<ul><li>What problems are teachers encountering with integrating music in the classroom? </li></ul><ul><li>How can music help a child academically? </li></ul><ul><li>How can music help a child socially? </li></ul><ul><li>Should music be a part of the curriculum? </li></ul>
<ul><li>According to an article posted on TES, the main problem teachers face in integrating music in the curriculum is that they are poorly prepared. (Bloom, 2009) </li></ul><ul><li>“ Lack of training and confidence among staff means many children are denied opportunities to sing and learn instruments.” (Bloom, 2009) </li></ul>
The problem <ul><li>The article in TES also blamed the lack of funding and supplies for music for the difficulty of integrating music in the curriculum. </li></ul><ul><li>In a survey conducted in England “a third of teachers said that their school’s annual music budget was less than Pounds 400. And 15 per cent reported that their school had no budget for music.” (Bloom, 2009) </li></ul>
Thoughts on the Problem <ul><li>It was frustrating to read this article and realize what a problem it is for teachers to get funding for music and the training required for integration. </li></ul><ul><li>I think that this problem could easily be remedied if teachers were given more musical training and if there were more seminars promoting the integration of music in the curriculum that showed teachers how to link music to other subjects. </li></ul><ul><li>Another way to help fix this problem is to create a fund for musical supplies. </li></ul>
Music can be linked to a number of subjects such as: - mathematics - logic - verbal/linguistics It can also be linked to spatial relationships, improvisation, and conceptualization. Music can be broken down into singing, listening, moving, and playing instruments. The lyrics can be linked to development of verbal and linguistic skills. The beat can be linked to mathematical and logical development. An article posted by PR Newswire in 2009 stated that music also has the innate ability to serve as a behavioral control in children. Using music in the classroom would be a good way to placate angry children or children who acted out in inappropriate manners.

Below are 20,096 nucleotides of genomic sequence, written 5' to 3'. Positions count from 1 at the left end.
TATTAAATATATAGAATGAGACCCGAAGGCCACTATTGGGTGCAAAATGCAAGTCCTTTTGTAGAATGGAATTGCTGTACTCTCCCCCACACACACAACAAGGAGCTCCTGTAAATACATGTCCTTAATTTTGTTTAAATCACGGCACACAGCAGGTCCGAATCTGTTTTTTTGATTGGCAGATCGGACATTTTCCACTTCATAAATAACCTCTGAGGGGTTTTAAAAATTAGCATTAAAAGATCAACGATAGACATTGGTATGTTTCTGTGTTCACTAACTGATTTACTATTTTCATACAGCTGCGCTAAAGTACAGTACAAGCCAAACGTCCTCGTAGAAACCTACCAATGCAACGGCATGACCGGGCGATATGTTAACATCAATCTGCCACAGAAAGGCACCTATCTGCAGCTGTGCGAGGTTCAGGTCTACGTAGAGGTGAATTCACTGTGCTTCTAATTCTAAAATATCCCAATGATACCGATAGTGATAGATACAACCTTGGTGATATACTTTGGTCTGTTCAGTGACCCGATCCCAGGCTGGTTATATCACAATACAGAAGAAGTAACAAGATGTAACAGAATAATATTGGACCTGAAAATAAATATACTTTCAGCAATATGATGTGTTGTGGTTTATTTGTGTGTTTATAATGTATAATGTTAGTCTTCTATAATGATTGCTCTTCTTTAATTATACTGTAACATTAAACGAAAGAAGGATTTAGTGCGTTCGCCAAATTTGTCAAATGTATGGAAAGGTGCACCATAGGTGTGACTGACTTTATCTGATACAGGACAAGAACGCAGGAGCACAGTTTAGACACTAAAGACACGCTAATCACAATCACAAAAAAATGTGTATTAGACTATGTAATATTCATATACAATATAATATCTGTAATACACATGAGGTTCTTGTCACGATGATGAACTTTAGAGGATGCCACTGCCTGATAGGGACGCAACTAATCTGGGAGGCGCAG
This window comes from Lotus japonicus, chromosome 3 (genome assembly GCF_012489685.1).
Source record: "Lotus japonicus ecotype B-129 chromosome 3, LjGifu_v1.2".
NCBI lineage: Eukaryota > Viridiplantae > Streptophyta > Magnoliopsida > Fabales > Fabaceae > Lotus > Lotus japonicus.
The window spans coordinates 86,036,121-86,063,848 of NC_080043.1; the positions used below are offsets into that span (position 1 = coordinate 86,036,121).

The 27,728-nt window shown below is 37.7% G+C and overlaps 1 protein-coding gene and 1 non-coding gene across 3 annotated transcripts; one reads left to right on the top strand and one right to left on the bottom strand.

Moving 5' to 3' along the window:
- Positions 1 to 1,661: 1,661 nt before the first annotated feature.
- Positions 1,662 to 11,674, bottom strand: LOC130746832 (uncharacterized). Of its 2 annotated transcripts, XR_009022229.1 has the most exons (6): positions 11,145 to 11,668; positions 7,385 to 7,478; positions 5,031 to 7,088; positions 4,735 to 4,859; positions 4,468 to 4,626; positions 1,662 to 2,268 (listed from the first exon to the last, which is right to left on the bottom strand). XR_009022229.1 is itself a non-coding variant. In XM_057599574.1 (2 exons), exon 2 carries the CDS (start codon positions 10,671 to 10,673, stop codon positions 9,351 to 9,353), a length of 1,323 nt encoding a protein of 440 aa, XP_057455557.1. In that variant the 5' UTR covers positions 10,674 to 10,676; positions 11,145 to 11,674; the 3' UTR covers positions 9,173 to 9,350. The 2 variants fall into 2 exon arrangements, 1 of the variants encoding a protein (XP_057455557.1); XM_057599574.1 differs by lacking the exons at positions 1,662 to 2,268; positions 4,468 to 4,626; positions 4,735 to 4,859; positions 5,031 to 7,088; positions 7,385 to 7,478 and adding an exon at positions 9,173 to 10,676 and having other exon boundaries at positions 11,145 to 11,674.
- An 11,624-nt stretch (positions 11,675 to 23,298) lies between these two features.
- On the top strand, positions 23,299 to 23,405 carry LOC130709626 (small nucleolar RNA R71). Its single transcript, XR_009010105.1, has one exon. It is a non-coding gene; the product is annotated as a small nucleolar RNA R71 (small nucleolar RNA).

Academic Assist <ul><li>The rhythm of a song can teach children to recognize patterns. </li></ul><ul><li>Movement teaches children the importance of spatial relationships. </li></ul><ul><li>Learning simple songs can lead to a child conceptualizing their own songs. This can lead to improved improvisation skills and increased confidence in spelling. </li></ul><ul><li>For example, “For example, [Susan Stackhouse’s] version of “Hokey Pokey” starts with a word like train . She sings: You take the “t” out and put a “g” in, you take the “r” out, and look at what you have.You put the sounds together and you try to sound it out. (Kids clap.) What is the new word? Kids: Gain! (Prescott, 2005) </li></ul>
Thoughts on Music and Academia <ul><li>I think it’s really interesting how music can be linked to the subjects that make up the core of elementary curriculum. </li></ul><ul><li>There are dozens of ways to relate music to the curriculum. </li></ul><ul><li>I plan to integrate music in the classroom so my students aren’t only exposed to music once a week in a haphazard music class. I know first hand the importance of music in the classroom and know the potential it has for getting children interested and involved. </li></ul>
Music has always had the ability to bring people together or draw a line between people. Children who are exposed to different genres of music at an early age are me likely to be open minded and form their own opinions on the music they hear. This can lead them to form bonds with other students over a shared interest in a particular type of music. It can also lead students to discuss any differences in opinions they may have. (Prescott, 2005)
Social Assist <ul><li>As stated in the academic portion of this presentation music can also teach children the importance of spatial relationships and can educate them on the importance of personal space. It also makes the ‘keep your hands to yourself’ concept more understandable. (Prescott, 2005) </li></ul>
Thoughts on the Social Affect of Music <ul><li>As if the academic benefits of music weren’t enough incentive to integrate music into the daily classroom routine, music can also have an impact on a student’s social interaction with her peers. It can help them bond or talk out their differences, which assists them in forming friendships that are important to form at a young age. and can help them realize the importance of spatial relationships. </li></ul>
<ul><li>Music should absolutely be a part of the curriculum in elementary schools. </li></ul><ul><li>It can help make learning a more enjoyable experience for the students and the teachers subsequently. </li></ul><ul><li>Music can be linked to a number of subjects that form the core of curriculum. </li></ul><ul><li>It can help them forge social connections and develop an awareness of space and themselves in relationship to others. </li></ul><ul><li>The real question here is not ‘should music be a part of the curriculum?’ but ‘what reason do we have to keep music from the curriculum?’ </li></ul>
Resources <ul><li>Bloom, Adi. 2009, February 6. Teacher skills out of tune with music curriculum. TES Connect. Retrieved from the TES database. </li></ul><ul><li>Prescott, Jennifer O. 2005, January/February. Music in the Classroom: Instructor 's handy guide for bringing music into your classroom. Scholastic Instructor. Retrieved from the Scholastic database. </li></ul><ul><li>2009, June. New Research Reveals How Playing Music Results in Breakthroughs for Inner City Youth. PR Newswire. Retrieved from the Bing database. </li></ul>
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